Friday, October 1, 2010

Is it reasonable for Congress to demand "Plain Talk" from the IRS?

Tax Analyst columnist Christopher Bergin says no:

This week the Senate passed a bill called the Plain Language Act of 2010. As originated this bill was aimed at the IRS, but it has been expanded to all federal agencies that prepare documents for "obtaining any federal government benefit or service or filing taxes." Let’s stick to the tax part.

According to one of the bill's sponsors, "Plain straightforward language makes it easy for taxpayers to understand what the federal government is doing . . " Really? Do these guys read what they write, or what they at least vote for, like the Internal Revenue Code?

So, I took out my Internal Revenue Code and let it fall open at a random page; it fell open to page 1,758 in my code. Only one try. And the first thing I looked at – at random, again – was code section 265(b)(3)(C)(i). (You need to trust me here; I treated this as a scientific experiment.) It reads, and I quote:

In general. For purposes of subparagraph (B), the term "qualified small issuer" means, with respect to obligations issued during any calendar year, any issuer if the reasonably anticipated amount of tax exempt obligations (other than obligations described in clause (ii)) which will be issued by such issuer during such calendar year does not exceed $10,000,000.

The IRS is supposed to put this rule in plain language?

Too tough? OK, explain in "plain language" the myriad of provisions provided by our lawmakers to help us educate our children or help us save for retirement. Put in "plain language" the ridiculous rules Congress approved to help the working poor, together known as the earned income tax credit. Put in plain language the congressionally approved Alternative Minimum Tax, which some argue was designed to be deceptive.

I could go on. But do I need to? I have another idea. Why don’t we start with some plain talk from our elected officials?

Hear! Hear!

See also a great post from Christopher Bergin earlier this year with some model plain talk language he advocates for our elected lawmakers: We're shnooks! Plain enough for you?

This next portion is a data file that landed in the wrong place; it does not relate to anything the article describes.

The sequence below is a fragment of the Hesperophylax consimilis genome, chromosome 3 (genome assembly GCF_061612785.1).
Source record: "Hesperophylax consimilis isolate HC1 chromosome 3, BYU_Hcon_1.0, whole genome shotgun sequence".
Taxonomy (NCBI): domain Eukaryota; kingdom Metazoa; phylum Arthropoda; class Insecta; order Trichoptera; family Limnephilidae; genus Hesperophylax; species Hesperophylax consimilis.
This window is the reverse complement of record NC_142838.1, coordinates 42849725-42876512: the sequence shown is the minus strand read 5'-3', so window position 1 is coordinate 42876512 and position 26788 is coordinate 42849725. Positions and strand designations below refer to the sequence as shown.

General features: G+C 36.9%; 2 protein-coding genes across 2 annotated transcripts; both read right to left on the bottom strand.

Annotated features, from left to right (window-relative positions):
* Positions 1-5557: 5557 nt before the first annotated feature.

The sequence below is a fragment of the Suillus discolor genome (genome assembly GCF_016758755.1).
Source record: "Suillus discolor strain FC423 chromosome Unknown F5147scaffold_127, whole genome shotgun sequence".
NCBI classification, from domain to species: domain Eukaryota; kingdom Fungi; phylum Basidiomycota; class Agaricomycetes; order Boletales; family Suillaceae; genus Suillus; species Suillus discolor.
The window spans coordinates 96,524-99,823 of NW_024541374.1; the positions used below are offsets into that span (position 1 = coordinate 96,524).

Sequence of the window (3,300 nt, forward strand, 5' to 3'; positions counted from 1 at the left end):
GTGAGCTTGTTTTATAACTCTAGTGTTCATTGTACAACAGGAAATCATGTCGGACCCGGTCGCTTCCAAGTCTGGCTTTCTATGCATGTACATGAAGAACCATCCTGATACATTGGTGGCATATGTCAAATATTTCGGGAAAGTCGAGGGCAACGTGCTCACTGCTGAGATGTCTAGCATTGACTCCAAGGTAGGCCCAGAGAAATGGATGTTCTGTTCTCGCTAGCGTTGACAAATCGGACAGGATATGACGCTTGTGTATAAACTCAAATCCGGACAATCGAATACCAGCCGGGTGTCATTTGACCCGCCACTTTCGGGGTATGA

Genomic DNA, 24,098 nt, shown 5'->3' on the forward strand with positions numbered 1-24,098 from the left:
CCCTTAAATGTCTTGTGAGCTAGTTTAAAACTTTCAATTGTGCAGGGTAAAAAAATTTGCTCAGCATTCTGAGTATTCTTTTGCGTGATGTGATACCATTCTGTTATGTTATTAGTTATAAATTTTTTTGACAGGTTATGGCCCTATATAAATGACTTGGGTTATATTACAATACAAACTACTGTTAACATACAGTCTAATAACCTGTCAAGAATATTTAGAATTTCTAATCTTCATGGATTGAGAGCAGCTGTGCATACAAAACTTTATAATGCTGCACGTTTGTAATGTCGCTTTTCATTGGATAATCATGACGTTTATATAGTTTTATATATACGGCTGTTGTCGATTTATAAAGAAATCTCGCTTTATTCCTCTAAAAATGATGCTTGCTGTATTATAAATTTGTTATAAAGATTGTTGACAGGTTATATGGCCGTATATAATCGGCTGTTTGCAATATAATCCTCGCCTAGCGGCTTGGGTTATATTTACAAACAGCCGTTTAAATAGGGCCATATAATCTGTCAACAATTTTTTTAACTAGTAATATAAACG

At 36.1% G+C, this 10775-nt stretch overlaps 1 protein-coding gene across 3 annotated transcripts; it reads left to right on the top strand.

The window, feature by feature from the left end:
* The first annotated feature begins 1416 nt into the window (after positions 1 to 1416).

Bottom line: if we Americans want a tax code that we can understand, we need to demand it directly from Congress.

So far, Congress has written a convoluted and constantly changing tax code with bed buffaloes hidden in every nook and cranny, and this bill gives the IRS the Sisyphean task of doing their best to help Americans to understand their tax obligations.

Before Congress can expect the IRS to describe our tax obligations in "plain talk," they need to clean out the Augean stables they have created in our tax code.


  1. To be fair some of the complexity is introduced to combat overly clever tax planning.

  2. And conversely, some overly creative tax planning is the reason why so many sections of the tax code are wildly complex. Let's be frank-- we've all seen hidden tax breaks that were tucked into the code just because one industry has a nice lobby. The DPAD for the motion picture industry comes to mind (when the deduction was presumably supposed to prop up US manufacturing).

    Some of the specialized tax breaks I like, of course, like the writer's exclusion from UNICAP. It certainly benefits me.

    Great blog Mary, I'm glad I discovered it!

  3. Everyone should have the right to understand the taxation law. No matter your wealth or education, everyone should be treated equally. It is not right for the middle class or lower class to experience hardship only because they did not know hidden tax breaks that could save them money. We should all learn and help each other out.